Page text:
Sunday, July 30, 2006

Mohammad Rafi

Tomorrow (July 31st) is the 26th death anniversary of the great conniseur of Hindi music, Mohammad Rafi. One of his kind, Rafi stands like a beacon of light in the darkness of present-day Hindi singers. No, don't get me wrong, Udit Narayan, Sonu Nigam, Abhijeet, are all excellent singers, but no one has the class that Rafi, Kishore and Manna Dey commanded in their heydays.

Of the three, Rafi was (and is) my favourite. Be it the melodious "Mere Mehboob tujhe" from a movie of the same name, or the peppy "Yeh chand sa roshan chera", or the sorrowful "Raha gardishon mein hardam", Mohd Rafi was the voice that made the actors of those days. Of course, the songs then had great music and wonderful lyrics, but Rafi's voice added that icing on the cake that made each one of his songs special.

My introduction to Rafi was with a song he sang for "Hum kisise kam nahin" - "Hai agar dushman dushman". This was the beginning of my 7-year association with my dance troupe. (Yes, I know it is hard to believe.) Anyway, I was one of the background 'dancers' for this song, and loved it. Later I heard more of Rafi - and when we got our tape-recorder, I spent hours listening to his songs on tape and radio. In fact, I've lost count of the number of Rafi songs that I recorded from the Radio - from programmes like "Bhoole Bisre Geet" and "Aap ki farmaaish". Indeed, those were the days.

See more of Rafi at

Which is your favourite Rafi song? Let me know.

Tuesday, July 25, 2006

'Great' minds think alike :)

Earlier, I had written a post on the similarities between technology and art and how the two stem from the same core of human spirit. While browsing on some topic, I came across this article by Paul Graham which talks about the same thing.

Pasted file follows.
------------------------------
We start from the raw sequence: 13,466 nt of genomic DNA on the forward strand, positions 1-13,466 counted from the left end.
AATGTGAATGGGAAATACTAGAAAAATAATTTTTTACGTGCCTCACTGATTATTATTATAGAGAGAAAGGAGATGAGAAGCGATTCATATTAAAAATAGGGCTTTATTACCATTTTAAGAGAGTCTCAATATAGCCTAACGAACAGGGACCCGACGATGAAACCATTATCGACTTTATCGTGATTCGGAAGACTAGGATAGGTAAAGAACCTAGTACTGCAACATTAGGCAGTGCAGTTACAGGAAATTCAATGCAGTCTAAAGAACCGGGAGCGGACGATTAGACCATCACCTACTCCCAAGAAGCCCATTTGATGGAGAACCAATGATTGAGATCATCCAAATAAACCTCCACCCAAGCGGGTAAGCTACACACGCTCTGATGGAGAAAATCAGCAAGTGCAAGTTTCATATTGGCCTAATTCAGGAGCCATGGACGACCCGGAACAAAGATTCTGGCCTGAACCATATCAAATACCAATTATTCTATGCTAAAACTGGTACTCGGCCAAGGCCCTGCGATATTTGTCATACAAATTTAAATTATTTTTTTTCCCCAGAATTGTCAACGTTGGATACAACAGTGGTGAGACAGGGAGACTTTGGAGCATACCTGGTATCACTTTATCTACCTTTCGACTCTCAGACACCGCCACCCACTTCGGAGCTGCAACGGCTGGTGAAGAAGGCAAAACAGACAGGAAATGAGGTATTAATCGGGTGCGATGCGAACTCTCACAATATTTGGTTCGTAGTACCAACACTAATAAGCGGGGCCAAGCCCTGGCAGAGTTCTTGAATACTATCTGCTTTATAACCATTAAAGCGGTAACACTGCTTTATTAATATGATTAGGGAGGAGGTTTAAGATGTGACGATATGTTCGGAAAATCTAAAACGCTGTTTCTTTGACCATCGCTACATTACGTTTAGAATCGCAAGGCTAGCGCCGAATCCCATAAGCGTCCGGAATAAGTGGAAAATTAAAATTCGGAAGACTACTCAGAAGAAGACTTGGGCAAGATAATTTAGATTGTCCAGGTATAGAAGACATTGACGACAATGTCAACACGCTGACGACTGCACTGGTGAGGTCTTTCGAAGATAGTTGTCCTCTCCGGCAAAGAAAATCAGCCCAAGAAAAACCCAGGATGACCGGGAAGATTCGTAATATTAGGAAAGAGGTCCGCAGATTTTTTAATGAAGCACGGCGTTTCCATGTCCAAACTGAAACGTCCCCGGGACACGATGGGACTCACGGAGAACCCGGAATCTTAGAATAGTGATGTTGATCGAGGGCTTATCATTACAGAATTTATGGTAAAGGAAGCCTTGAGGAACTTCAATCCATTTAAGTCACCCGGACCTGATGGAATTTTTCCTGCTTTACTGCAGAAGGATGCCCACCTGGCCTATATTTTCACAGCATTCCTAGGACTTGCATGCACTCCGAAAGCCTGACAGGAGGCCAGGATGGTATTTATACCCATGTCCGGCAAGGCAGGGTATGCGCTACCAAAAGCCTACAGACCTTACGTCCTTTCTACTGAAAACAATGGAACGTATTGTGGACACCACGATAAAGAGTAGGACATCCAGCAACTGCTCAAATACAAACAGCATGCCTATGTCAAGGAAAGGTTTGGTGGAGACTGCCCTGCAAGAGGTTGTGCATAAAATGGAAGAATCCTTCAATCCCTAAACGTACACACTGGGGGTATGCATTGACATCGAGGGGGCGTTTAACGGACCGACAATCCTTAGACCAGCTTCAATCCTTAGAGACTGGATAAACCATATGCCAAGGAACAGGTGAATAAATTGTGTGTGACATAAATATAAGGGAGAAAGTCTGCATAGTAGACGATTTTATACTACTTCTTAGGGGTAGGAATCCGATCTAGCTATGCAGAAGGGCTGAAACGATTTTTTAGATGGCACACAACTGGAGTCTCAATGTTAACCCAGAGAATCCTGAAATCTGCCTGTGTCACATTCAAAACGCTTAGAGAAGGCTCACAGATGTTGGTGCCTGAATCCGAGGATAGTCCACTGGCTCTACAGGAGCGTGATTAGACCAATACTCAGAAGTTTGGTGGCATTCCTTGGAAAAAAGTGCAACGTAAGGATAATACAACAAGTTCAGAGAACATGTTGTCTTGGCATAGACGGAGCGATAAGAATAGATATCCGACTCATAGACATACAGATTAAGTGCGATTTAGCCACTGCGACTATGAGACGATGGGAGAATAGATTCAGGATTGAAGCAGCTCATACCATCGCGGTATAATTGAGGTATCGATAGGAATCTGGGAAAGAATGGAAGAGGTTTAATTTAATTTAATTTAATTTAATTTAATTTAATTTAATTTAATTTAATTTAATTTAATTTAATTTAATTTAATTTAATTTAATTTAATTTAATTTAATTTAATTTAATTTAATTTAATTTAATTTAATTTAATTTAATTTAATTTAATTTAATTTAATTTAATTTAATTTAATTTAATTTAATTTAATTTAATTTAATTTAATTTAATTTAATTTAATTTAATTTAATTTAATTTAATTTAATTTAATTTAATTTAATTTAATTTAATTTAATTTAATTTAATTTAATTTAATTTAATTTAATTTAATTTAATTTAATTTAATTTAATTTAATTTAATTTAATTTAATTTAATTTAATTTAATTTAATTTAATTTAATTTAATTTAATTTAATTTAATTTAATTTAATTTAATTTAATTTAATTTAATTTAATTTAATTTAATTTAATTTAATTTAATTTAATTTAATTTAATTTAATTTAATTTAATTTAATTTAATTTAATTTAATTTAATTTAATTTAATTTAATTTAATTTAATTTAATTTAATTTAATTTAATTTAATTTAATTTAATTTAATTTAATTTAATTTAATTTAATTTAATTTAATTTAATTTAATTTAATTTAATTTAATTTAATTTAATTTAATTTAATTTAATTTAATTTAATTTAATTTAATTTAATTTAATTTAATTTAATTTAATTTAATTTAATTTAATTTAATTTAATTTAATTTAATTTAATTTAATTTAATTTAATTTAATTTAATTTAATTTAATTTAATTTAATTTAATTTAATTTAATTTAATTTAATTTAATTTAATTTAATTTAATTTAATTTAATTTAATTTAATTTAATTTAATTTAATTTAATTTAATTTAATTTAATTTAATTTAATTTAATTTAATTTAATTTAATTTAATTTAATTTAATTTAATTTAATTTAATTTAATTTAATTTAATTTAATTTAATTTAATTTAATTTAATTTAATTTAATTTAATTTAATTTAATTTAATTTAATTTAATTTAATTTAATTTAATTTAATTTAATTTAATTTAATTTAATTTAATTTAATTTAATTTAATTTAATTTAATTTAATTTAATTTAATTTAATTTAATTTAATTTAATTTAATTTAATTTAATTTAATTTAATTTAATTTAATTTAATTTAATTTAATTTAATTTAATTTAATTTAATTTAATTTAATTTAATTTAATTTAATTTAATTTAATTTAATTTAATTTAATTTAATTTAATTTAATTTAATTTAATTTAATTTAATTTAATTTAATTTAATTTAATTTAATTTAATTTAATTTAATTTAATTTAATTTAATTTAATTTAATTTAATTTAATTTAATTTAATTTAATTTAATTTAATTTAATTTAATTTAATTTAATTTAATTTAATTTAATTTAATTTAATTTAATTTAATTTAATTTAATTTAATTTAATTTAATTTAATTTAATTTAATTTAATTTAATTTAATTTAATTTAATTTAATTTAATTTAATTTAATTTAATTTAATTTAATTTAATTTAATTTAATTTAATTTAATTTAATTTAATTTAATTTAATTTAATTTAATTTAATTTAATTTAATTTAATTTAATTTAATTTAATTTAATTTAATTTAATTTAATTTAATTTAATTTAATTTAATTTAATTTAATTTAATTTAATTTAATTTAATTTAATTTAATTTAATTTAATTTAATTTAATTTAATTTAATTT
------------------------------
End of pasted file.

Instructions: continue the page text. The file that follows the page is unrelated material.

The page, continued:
As they say, 'Great' minds think alike! ;)

Comments invited as usual.

Friday, July 07, 2006

World domination, Google style

A lot has been said and written about Microsoft's attempt at world domination by proliferating its software on computers. Even more has been written about its attempt at reducing competition to dust by giving away software for free (Internet Explorer, for instance.) What has gone unnoticed, in the meanwhile, is Google's wonderfully silent attempt at the same.

For the uninitiated, Google has just released Spreadsheets - an Internet-based spreadsheet application ( or applet?) that will be available for free use. Ofcourse, by default, the files you create will be stored in your Google account, hosted on what else? Google servers. So not only does Google get you to abandon Excel, but it'll also hold you to ransom - your income tax returns for instance, will be available to Google's administrators if they were interested.

Wonder why no one is raising a hue and cry about killing competition by offering software for free. Wonder why no one is raising a privacy issue about having your files stored on their servers.

Anyways, folks, this is world domination Google style. The only difference is that you don't have to pay for it.

Thursday, July 06, 2006

Shashi Tharoor

I had mostly ignored Shashi Tharoor's nomination as India's candidate for the UNSG's post until my friend Prad and his friend, G3, blogged about it.